object Security {
  private val codeSource = new CodeSource( null: URL, null: Array[cert.Certificate] )

  def sandboxed[T]( perms: PermissionCollection )( f: => T): T = {
    val domain = new ProtectionDomain( codeSource, perms )
    val context = new AccessControlContext( Array( domain ) )

    AccessController.doPrivileged( new Action( f ), context )

  private class Action[T]( f: => T ) extends PrivilegedAction[T] {
    override def run() = f

In order to use this, construct your Permissions that you want to grant to the item, import Security.sandboxed, and just wrap like this:

sandboxed( perms ) {
  println( "This code is running within the sandbox!" )

I hope this helps someone out!

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Blogger Vaibhav said...

Nice blog, it will help for sure.

22 June 2008 at 21:46  
Blogger Calum said...

Thanks :)

23 June 2008 at 12:06  
Blogger Ricky Clarkson said...

I'd like to try out your bot. Which network and channel can I find it on?

25 June 2008 at 10:21  
Blogger Calum said...

I tend not to run it persistently, it's still very much under development. If you like I can drop it into a channel for a while, though.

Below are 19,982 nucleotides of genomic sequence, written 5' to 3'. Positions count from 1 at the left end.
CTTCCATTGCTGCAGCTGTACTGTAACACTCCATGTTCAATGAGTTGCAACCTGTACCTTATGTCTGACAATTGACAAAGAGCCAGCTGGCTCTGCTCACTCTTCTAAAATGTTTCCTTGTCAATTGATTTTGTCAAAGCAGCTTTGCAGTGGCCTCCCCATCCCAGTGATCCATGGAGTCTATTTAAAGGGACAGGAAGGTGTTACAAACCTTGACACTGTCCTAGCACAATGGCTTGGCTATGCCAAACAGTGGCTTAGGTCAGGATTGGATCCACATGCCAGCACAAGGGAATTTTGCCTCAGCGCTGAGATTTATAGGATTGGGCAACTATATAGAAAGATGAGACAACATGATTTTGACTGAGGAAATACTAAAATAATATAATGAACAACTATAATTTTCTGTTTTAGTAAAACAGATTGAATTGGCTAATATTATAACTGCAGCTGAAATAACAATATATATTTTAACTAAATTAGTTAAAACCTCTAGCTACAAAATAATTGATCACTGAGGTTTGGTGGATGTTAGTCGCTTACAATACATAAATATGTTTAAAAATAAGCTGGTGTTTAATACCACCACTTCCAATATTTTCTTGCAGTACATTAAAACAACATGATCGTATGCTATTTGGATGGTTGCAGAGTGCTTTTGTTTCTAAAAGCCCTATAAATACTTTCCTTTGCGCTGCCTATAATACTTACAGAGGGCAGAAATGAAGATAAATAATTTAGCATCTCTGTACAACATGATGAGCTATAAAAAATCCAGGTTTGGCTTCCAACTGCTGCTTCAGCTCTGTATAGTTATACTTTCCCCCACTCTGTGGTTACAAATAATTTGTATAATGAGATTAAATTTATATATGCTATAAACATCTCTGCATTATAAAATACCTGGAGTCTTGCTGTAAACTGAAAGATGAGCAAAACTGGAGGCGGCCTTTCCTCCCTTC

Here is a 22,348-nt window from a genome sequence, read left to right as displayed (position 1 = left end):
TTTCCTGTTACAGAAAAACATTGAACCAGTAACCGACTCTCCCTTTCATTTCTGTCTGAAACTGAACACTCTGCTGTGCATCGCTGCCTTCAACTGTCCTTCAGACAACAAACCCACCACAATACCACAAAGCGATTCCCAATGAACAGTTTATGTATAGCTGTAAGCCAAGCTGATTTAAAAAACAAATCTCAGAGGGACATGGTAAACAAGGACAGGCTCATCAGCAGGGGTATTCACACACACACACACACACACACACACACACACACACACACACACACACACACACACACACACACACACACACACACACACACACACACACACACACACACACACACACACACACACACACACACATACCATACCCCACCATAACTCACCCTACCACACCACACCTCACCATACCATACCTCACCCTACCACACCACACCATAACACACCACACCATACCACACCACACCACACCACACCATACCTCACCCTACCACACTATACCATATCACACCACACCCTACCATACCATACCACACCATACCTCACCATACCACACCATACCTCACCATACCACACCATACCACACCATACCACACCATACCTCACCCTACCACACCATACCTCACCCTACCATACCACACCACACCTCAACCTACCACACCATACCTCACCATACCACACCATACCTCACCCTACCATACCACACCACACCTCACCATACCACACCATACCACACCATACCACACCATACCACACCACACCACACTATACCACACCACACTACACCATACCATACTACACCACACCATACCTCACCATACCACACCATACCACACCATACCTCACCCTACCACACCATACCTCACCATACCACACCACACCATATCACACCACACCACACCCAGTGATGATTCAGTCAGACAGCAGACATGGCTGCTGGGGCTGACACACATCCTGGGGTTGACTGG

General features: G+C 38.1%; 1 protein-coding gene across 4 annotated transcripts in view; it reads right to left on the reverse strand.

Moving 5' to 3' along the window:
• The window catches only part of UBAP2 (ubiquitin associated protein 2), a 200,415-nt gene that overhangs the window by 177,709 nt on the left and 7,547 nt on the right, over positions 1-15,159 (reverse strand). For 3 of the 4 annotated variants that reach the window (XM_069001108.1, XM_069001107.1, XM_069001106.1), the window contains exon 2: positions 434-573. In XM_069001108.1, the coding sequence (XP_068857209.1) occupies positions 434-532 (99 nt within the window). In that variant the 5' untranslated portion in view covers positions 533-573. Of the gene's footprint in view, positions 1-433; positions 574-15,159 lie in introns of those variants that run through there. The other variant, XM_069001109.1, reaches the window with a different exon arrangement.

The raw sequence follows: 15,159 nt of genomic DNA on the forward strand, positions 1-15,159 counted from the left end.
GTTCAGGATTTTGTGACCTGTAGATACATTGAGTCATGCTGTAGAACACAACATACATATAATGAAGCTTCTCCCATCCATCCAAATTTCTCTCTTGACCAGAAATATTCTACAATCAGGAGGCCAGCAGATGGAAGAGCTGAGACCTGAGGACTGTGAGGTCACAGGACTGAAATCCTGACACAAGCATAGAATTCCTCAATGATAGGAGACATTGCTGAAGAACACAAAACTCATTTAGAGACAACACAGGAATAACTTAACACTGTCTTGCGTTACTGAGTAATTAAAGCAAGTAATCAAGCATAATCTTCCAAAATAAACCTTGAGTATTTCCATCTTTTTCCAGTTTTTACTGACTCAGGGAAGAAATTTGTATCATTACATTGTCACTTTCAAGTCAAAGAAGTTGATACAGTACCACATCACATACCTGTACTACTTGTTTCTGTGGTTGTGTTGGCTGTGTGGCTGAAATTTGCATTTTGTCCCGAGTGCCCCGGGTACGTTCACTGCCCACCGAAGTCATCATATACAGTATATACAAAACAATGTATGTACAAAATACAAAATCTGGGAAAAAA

25 June 2008 at 11:35  
Blogger Tom Hawtin said...

That's a very useful technique. However, in general untrusted bytecode can escape. Bytecode really needs an appropriate protection domain set when loaded. Interpreters are more difficult.

26 June 2008 at 00:26  
Blogger Calum said...

Interesting, Tom! Part of the reason I posted this article was to see if my approach had flaws that people could enlighten me to, since I'm really not completely familiar with the intricacies of the Java security model. Could you elaborate a little on the specific problems here, I'm very interested :)

For what it's worth there are problems with this approach even the way I'm using it; most of the interpreters (unless you instantiate them more directly, i.e. not through the javax.script mechanism) require the createClassLoader RuntimePermission, which is a pretty risky one in general; it's not great.

26 June 2008 at 01:50  
Blogger Ricky Clarkson said...

Calum: How about #scala on freenode? I'm 'mapreduce' there, if you want to mention it to me when it's there.

26 June 2008 at 02:18  
Blogger Calum said...

Alrighty Ricky, I'll look into whacking it up there at some point, tomorrow is the earliest likely time though!

26 June 2008 at 05:33  
Blogger jeff said...

"However, in general untrusted bytecode can escape"

Hmmm...what is being implied here? That untrusted bytecode can escape or 'take over' the VM and execute arbitrary code?

26 June 2008 at 08:04  
Blogger Calum said...

I think that might've been the implication, jeff. It might've bytecode derived from non-Java sources, of course.

26 June 2008 at 10:11  
Blogger jeff said...

So...are there KNOWN unpatched security vulnerabilities in the sun JVM (on platform xyz) that can allow 'escape' of untusted code?

26 June 2008 at 11:59  
Blogger Calum said...